Today is the second anniversary of the terrible earthquake, related tsunami and the resulting nuclear accident in Japan. Two years ago, the world watched in horror as the tragedy unfolded. Almost from those very first days, the NRC began to focus on learning from the incident to enhance our reactor safety – and to make sure such an incident would never happen here at home.
For example, U.S. nuclear power plants are using existing programs to address issues identified during last year’s walkdowns, which examined each plant’s earthquake and flooding protection features. Our resident inspectors are watching over that work using our Reactor Oversight Process, and we expect to audit approximately 20 plants (10 for earthquake walkdowns and 10 for flooding) in the spring and early summer to ensure the plants remain protected from such hazards.
We also continue to work with the plants on their re-analysis of flooding and earthquake hazards. We prioritized the flooding re-evaluations last year, examining several factors to give plants one, two or three years to submit their work. The first set of plants should have their responses in by tomorrow, and we’ll review the re-evaluated hazards before issuing a safety assessment for each site. The first set of earthquake hazard re-evaluations, for plants in the central and eastern United States, will be due in September. We’ll give those documents a similar review and resulting safety assessment for each plant.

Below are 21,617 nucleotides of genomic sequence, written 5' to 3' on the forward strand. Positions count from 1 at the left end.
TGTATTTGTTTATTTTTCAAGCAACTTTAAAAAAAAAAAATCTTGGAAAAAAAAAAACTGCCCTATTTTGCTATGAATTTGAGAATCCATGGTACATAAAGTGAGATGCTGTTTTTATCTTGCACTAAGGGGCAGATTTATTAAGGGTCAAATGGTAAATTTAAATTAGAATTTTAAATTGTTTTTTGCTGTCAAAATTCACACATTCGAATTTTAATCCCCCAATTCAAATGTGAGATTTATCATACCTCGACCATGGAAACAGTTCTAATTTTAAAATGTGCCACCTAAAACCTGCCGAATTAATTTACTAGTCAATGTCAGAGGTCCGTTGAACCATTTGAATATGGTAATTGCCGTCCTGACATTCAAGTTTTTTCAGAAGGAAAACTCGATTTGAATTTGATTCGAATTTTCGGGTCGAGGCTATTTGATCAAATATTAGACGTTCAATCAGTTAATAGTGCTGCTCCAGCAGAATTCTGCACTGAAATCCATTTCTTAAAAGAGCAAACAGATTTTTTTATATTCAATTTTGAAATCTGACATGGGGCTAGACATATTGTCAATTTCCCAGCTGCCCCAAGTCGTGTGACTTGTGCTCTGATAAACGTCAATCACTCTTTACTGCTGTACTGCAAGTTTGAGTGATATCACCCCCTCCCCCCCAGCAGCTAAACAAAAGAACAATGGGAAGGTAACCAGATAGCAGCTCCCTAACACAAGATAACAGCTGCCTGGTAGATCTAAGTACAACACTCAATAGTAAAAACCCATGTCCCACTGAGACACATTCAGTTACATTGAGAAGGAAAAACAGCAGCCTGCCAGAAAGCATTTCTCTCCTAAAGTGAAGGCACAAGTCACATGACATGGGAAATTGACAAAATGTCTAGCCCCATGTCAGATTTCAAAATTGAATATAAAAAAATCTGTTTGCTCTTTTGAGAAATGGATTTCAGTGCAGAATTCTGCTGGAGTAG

The plants have also obtained additional equipment that can help keep the reactor and spent fuel pools cool if normal power sources are lost for extended periods of time, as was the case at Fukushima. This work responds to one of three Orders we issued to U.S. nuclear power plants in March 2012. Every plant provided a status report on complying with those Orders in October 2012, and we’ve found that all plants appear to be on track to meet the Orders’ requirements by the required deadlines.
The plants have also recently submitted their integrated approaches to comply with the Orders, and we’re reviewing those plans. By the end of April we’re also expecting the plants to provide the their assessments of how many staff a plant needs to have on hand to respond to a loss of power involving every reactor at a given site
The staff’s latest update to the Commissioners on Fukushima-related activities provides a more detailed look at how each of the NRC Near-Term Task Force’s recommendations is being implemented. While all of the Fukushima-related items are important, we’ve made sure U.S. reactors are paying proper attention to maintaining plant safety, any ongoing work of greater safety benefit or other existing high-priority actions protective of safety.